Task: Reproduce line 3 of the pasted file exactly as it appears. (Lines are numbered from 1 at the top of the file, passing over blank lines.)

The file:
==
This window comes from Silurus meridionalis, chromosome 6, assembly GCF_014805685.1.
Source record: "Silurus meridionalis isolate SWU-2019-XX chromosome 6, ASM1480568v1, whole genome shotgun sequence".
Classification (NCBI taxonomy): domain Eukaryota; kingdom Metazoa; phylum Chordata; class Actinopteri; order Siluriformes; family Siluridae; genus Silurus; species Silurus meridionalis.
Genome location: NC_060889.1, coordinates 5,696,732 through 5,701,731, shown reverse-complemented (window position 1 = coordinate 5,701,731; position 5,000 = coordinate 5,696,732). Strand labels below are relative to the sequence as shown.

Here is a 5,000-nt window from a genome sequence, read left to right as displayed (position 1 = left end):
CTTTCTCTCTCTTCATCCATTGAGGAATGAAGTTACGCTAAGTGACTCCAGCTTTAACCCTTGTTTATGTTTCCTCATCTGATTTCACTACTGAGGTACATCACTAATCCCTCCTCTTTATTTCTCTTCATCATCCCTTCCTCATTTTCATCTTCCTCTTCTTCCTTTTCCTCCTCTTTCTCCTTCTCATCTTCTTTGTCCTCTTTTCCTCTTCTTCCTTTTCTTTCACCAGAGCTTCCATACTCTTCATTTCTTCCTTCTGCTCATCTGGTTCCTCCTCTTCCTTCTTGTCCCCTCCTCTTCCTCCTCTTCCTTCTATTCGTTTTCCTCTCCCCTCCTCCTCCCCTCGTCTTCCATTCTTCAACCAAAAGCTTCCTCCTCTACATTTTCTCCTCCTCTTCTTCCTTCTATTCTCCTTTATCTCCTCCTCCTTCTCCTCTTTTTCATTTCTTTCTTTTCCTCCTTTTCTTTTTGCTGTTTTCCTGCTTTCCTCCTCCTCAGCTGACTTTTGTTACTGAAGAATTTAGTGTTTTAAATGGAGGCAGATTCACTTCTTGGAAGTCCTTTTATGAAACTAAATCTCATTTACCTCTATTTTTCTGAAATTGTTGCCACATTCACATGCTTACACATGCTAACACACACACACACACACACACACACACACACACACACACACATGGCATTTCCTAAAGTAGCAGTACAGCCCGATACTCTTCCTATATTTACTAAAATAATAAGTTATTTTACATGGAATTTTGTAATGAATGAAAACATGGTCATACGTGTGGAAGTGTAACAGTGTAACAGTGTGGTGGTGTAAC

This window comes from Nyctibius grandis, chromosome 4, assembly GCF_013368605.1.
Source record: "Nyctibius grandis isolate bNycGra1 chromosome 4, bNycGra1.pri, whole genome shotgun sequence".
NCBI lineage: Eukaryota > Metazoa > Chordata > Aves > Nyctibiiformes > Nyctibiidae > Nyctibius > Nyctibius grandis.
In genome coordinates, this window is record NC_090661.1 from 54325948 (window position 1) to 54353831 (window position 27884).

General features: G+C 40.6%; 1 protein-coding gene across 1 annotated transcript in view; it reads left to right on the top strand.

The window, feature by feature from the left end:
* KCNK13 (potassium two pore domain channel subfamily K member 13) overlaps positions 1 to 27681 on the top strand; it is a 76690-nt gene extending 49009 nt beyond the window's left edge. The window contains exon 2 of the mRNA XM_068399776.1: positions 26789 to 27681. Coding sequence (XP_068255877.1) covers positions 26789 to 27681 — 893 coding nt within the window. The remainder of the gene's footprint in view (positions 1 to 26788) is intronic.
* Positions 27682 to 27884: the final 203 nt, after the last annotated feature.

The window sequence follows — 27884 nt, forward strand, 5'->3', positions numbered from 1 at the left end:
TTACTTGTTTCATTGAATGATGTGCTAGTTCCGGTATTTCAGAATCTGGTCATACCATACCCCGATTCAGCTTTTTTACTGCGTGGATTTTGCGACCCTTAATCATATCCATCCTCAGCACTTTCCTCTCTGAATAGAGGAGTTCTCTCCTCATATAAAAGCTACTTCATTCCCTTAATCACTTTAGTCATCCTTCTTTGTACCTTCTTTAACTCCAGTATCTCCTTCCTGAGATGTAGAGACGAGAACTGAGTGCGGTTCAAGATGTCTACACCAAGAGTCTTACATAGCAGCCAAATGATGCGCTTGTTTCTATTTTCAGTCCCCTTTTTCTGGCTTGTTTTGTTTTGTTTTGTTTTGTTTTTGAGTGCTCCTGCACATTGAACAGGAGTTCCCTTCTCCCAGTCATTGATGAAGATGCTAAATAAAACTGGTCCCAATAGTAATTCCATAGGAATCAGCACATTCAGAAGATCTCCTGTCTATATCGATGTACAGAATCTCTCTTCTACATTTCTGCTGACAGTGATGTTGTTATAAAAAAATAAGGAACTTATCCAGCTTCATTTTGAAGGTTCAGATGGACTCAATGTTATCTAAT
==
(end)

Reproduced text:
Classification (NCBI taxonomy): domain Eukaryota; kingdom Metazoa; phylum Chordata; class Actinopteri; order Siluriformes; family Siluridae; genus Silurus; species Silurus meridionalis.